Questions for an 'Ambitious Reformer'? Why Bloomberg's Khashoggi Story Sucks

Published October 9th, 2018 - 09:03 GMT
Bloomberg's Twitter
Bloomberg's Twitter

Do you see the recent Bloomberg opinion about Mohammed bin Salman, and the supposed ‘test’ that the death of Jamal Khashoggi brings? Apparently, if you torture, murder and dismember a prominent critic of your authoritarian grip on power, you get called a ‘visionary reformer’ by Bloomberg. How fun.

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Khashoggi was last seen walking into the Saudi consulate in Istanbul, where some Turkish authorities believe a 15-man death squad sent by Riyadh apprehended him and killed him. Before that, he sentenced more than a dozen peaceful human rights activists to go to jail for criticizing him.

He has also ordered prominent Shia activists to die. He engineered the Saudi-led war in Yemen, including its medieval style besiegement of the entire country that has produced the worst humanitarian crisis on Earth. He arrested and extorted hundreds of members of the Saudi royal court under the guise of an ‘anti-corruption investigation,’ while he spent billions on art, mansions and yachts. He also had some of his rivals in the Saudi family killed.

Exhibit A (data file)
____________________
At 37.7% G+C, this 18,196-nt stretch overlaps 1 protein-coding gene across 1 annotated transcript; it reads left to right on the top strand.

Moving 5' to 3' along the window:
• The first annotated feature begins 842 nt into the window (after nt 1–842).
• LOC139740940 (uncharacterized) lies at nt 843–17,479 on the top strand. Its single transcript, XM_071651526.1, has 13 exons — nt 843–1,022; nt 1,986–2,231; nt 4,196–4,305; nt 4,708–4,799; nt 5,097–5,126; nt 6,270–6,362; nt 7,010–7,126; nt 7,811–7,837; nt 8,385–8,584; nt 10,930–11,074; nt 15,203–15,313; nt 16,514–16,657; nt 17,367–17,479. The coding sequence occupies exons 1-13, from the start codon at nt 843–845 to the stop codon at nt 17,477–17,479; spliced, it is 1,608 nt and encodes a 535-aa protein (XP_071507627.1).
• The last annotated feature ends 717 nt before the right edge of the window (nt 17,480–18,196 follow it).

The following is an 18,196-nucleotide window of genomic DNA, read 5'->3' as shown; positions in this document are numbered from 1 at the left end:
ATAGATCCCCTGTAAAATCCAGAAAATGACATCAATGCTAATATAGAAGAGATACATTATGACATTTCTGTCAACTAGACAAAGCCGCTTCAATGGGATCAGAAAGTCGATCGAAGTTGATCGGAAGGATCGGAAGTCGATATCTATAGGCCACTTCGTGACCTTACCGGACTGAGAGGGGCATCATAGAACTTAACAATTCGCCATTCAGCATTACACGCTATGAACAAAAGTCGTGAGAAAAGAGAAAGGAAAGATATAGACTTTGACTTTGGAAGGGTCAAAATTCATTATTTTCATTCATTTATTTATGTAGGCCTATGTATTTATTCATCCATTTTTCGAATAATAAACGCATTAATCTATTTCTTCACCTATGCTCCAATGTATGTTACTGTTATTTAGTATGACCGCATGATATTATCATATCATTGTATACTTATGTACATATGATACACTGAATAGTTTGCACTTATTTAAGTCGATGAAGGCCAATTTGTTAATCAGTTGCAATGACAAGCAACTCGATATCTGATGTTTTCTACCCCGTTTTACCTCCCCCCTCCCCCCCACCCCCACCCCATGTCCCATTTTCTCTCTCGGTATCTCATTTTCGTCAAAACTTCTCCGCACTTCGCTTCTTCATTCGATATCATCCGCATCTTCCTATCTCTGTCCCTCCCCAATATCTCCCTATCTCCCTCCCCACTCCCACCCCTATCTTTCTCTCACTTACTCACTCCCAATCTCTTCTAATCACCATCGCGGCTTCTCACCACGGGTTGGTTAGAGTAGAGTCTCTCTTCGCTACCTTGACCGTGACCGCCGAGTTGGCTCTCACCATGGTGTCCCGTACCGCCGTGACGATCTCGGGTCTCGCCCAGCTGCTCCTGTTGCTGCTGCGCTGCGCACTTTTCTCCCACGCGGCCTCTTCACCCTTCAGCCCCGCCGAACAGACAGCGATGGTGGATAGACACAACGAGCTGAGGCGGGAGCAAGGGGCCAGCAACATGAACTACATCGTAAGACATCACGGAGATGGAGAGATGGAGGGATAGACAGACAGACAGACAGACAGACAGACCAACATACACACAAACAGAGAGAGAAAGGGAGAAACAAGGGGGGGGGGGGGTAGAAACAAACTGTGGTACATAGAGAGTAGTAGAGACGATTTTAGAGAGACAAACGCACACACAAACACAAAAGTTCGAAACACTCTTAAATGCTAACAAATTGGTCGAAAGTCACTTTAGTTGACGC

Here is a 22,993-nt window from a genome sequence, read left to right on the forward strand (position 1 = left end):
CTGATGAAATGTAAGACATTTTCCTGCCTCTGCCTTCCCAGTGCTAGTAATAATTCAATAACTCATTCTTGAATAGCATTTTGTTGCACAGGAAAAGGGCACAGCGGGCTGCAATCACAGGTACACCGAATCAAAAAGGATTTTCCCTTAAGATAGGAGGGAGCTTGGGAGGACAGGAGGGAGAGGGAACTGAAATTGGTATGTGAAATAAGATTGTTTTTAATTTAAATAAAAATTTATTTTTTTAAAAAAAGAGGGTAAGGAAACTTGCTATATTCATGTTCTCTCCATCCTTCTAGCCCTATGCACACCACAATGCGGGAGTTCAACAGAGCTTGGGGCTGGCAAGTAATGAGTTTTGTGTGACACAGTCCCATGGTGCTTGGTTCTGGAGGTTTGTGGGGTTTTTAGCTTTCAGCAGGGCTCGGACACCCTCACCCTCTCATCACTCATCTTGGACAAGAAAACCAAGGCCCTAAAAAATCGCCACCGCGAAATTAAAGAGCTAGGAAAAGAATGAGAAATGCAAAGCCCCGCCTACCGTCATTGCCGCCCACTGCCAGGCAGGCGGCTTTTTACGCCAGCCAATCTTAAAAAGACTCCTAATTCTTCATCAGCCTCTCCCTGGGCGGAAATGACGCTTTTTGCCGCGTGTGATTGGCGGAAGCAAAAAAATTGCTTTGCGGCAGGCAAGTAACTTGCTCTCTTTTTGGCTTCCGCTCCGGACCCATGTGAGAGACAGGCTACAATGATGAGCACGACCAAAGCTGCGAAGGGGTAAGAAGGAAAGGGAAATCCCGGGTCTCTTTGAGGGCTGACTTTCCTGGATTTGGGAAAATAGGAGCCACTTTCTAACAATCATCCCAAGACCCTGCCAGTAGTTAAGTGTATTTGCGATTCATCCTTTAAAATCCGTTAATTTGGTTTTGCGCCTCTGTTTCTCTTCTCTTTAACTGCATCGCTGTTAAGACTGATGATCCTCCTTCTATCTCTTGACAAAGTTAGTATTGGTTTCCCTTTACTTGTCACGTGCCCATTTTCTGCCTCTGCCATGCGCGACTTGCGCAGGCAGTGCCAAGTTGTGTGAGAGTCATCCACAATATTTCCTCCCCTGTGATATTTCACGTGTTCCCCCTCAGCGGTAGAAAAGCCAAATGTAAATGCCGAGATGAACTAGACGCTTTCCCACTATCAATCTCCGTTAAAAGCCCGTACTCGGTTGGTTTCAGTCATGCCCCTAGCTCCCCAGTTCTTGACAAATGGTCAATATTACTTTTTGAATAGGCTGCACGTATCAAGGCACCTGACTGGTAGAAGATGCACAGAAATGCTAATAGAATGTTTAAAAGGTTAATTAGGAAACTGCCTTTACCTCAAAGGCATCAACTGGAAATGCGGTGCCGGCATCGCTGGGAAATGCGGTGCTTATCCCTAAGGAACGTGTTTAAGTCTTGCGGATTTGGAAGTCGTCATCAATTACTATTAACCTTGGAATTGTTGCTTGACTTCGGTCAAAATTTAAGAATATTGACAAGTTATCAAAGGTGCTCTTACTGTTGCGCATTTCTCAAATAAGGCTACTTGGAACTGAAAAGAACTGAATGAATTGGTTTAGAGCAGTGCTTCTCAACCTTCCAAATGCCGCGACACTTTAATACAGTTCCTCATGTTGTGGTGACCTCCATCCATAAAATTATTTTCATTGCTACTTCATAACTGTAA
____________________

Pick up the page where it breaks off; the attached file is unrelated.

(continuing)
But somehow, Bloomberg think he’s a pretty nice guy. Him likely ordering the brutal murder of a critic is a ‘test’ for him rather than a reason to believe he’s a tyrant who will stop at nothing to silence dissent.

 

Deep thoughts from Bloomberg (Bloomberg)

Bloomberg’s Bobby Ghosh also thinks that journalists simply focus too much of their attention on bin Salman’s reign of arrests, torture and mass murder rather than focusing on what really matters: privatizing parts of the Saudi economy.

While we’re at it, Mohammed bin Salman has a lot of friends in the U.S. and U.K. press. Thomas Friedman had a dinner with him and walked away convinced that bin Salman would bring about the Saudi Arab Spring. The Times of London loaded praise on the young prince in his visit to the U.K., complimenting his style and swagger.

Mohammed bin Salman’s ‘reforms’ are just boilerplate neoliberal economics that privatize key sectors of the economy to the detriment of the country’s poor and working class. One reason why Saudi’s economy needs to be reformed in the first place is because bin Salman bankrupted the country through funding the never-ending war in Yemen.

 

What’s so eerie about the coverage of Mohammed bin Salman is that whenever he promises economic or social reform, he is written as the leader in charge of the country directing a profound revolution that will take his country from the depths of antiquity and thrust it into the light of the modern world. But whenever he directs a war brutal war effort, mass-arrests or torture, he is written as passive and distant from these acts, as if he weren’t the one ordering them.

This misportrayes his actual power. Mohammed bin Salman is the one ordering these brutal acts. And as the country's de facto ruler, he is responsible for them. 

If he can murder dissidents and still be called an 'ambitious reformer,' what else can he get away with? When will the love affair with this man end? 

Read Bloomberg's piece on him if you want to subject yourself to it.


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